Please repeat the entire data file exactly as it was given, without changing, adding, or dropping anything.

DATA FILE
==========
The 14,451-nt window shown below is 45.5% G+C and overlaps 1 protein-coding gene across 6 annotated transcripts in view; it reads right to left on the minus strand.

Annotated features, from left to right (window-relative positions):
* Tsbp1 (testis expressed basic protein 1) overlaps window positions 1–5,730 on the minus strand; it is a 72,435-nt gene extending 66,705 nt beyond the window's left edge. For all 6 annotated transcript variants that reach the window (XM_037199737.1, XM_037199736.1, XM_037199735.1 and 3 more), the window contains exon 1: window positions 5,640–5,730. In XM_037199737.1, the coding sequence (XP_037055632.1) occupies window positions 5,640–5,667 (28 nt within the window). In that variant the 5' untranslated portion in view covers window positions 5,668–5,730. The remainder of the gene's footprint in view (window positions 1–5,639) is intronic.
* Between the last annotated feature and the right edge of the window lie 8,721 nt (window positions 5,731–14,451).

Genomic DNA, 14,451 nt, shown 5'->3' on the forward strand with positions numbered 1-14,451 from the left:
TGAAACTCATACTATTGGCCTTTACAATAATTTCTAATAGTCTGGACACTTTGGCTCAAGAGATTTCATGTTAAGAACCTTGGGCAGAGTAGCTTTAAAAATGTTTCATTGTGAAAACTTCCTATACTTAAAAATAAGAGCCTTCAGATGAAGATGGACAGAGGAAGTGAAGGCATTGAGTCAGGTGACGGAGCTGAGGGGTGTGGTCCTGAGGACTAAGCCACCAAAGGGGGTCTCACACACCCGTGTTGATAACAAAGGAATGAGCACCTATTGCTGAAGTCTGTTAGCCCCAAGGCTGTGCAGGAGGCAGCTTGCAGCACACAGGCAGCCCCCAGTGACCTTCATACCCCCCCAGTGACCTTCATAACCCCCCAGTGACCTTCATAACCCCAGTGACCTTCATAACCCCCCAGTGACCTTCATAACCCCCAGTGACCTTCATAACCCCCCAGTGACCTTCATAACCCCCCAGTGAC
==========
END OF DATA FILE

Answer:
The 14,451-nt window shown below is 45.5% G+C and overlaps 1 protein-coding gene across 6 annotated transcripts in view; it reads right to left on the minus strand.

Annotated features, from left to right (window-relative positions):
* Tsbp1 (testis expressed basic protein 1) overlaps window positions 1–5,730 on the minus strand; it is a 72,435-nt gene extending 66,705 nt beyond the window's left edge. For all 6 annotated transcript variants that reach the window (XM_037199737.1, XM_037199736.1, XM_037199735.1 and 3 more), the window contains exon 1: window positions 5,640–5,730. In XM_037199737.1, the coding sequence (XP_037055632.1) occupies window positions 5,640–5,667 (28 nt within the window). In that variant the 5' untranslated portion in view covers window positions 5,668–5,730. The remainder of the gene's footprint in view (window positions 1–5,639) is intronic.
* Between the last annotated feature and the right edge of the window lie 8,721 nt (window positions 5,731–14,451).

Genomic DNA, 14,451 nt, shown 5'->3' on the forward strand with positions numbered 1-14,451 from the left:
TGAAACTCATACTATTGGCCTTTACAATAATTTCTAATAGTCTGGACACTTTGGCTCAAGAGATTTCATGTTAAGAACCTTGGGCAGAGTAGCTTTAAAAATGTTTCATTGTGAAAACTTCCTATACTTAAAAATAAGAGCCTTCAGATGAAGATGGACAGAGGAAGTGAAGGCATTGAGTCAGGTGACGGAGCTGAGGGGTGTGGTCCTGAGGACTAAGCCACCAAAGGGGGTCTCACACACCCGTGTTGATAACAAAGGAATGAGCACCTATTGCTGAAGTCTGTTAGCCCCAAGGCTGTGCAGGAGGCAGCTTGCAGCACACAGGCAGCCCCCAGTGACCTTCATACCCCCCCAGTGACCTTCATAACCCCCCAGTGACCTTCATAACCCCAGTGACCTTCATAACCCCCCAGTGACCTTCATAACCCCCAGTGACCTTCATAACCCCCCAGTGACCTTCATAACCCCCCAGTGAC